It’s summer — time for a more leisurely taste of the overflowing buffet of TV/video content out there. So what’s your pleasure? Maybe, like me, you’ve been disappointed by recent offerings, such as the uneven seasons of “The Americans” (soooo boring!) and “Orange Is The New Black” (mostly awful flashbacks, weird shifts between comedy and drama). So you might seek out something more surefire that’s stood the test of time. (That’s TV time, shorter than movie time for defining what’s a classic.)
Anna Wintour be damned. The September/October issue of Weight Watchers magazine features plus-sized models who look nice, but realistically chunky -- unlike fashion magazines where "plus size" means having the teensiest bit of stomach pooch. Those models are wearing the jeans styles most flattering to women who aren't "a size 10 yet."
It's been quite a while since I gave Cooking Light short shrift in a 2006 review of a competing magazine. Since then, CL has revamped visually so its graphics are more appealing, and added well-known contributors like New York Times columnist Mark Bittman. It's become a truly excellent pub.
Muck Rack makes it simple to find people, tweets, or articles that mention any name, keyword, company, hashtag etc. We've compiled this guide to help you make the most of your search.
Selecting a term
Start searching tweets, articles from media outlets, articles mentioned in tweets, journalists'
names, titles and bios with some suggested searches:
Companies or Topics (e.g. iPhone, Microsoft)
Phrases (e.g. "cloud computing") — use quotes to keep the terms together
Twitter handles (e.g. @username) — returns those who have mentioned or replied to
Names (e.g. "David Pogue")
Hashtags (e.g. #sxsw, #london2012)
Bio details (e.g. vegan, Olympics, father)
Muck Rack's Advanced Search allows for many boolean operators.
Find results that mention multiple specified terms, use AND or
+. For example, ensure each result contains both Elon Musk and Mark Zuckerberg by
searching Obama AND Romney or Obama + Romney.
Use the operators OR or , to broaden your search when you'd like either of
multiple terms to appear in results. (This is the default behavior of our search when no operators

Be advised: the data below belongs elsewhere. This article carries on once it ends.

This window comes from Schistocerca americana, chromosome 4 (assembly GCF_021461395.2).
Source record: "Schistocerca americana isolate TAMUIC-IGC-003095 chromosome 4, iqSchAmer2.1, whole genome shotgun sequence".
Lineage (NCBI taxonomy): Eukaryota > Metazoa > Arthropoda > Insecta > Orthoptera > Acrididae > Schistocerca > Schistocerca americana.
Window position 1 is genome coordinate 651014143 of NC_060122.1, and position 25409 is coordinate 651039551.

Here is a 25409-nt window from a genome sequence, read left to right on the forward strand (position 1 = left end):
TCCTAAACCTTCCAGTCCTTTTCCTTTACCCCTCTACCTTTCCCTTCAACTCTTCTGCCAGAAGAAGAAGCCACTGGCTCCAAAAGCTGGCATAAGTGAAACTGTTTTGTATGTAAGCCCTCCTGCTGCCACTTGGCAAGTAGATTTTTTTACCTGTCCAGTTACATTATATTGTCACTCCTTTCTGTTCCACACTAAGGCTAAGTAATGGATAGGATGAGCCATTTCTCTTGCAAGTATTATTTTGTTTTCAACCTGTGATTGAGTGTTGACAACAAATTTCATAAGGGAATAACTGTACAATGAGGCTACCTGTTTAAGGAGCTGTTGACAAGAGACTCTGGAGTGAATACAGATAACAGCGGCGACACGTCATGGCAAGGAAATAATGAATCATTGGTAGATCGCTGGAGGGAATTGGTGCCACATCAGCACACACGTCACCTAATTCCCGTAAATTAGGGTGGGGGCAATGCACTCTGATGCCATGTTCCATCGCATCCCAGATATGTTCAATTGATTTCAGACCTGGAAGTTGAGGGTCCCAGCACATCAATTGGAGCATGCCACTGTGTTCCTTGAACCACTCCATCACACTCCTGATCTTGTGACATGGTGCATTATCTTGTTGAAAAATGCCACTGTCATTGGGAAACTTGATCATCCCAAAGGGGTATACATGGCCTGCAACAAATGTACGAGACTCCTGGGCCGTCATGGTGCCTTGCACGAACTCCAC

are used.) For example, search for democrat OR republican to find results that refer to
Democrats and/or Republicans.
Use NOT or - to subtract results from your search. For
example, searching Disney will yield results about the Walt Disney Company as well as Walt Disney
World Resort. To exclude mentions of Disney World, search for Disney -World or Disney
When using one of these operators with a phrase, enclose it in quotation marks. For example, you can
find results about smartphones excluding Apple's iPhone 4S by searching smartphone -"iPhone
Exact case matching or punctuation
If you're searching for a brand name or keyword that relies on specific punctuation marks or capitalization, you can
find results that match your exact query by adding matchcase: before the keyword you're searching for, like matchcase:E*TRADE .
Use parentheses to separate multiple
boolean phrases. For example, to find journalists talking about having fun in Disney World or
Disneyland, search for ("disney world" OR disneyland) AND fun.
An asterisk can be used to search for any variation of a root word truncated by the asterisk. For example, searching for admin* will return results for administrator, administration, administer, administered, etc.
A near operator is an AND operator where you can control the distance between the words. You can vary the distance the near operation uses by adding a forward slash and number (between 0-99) such as strawberries NEAR/10 "whipped cream", which means the strawberries must exist within 10 words of "whipped cream".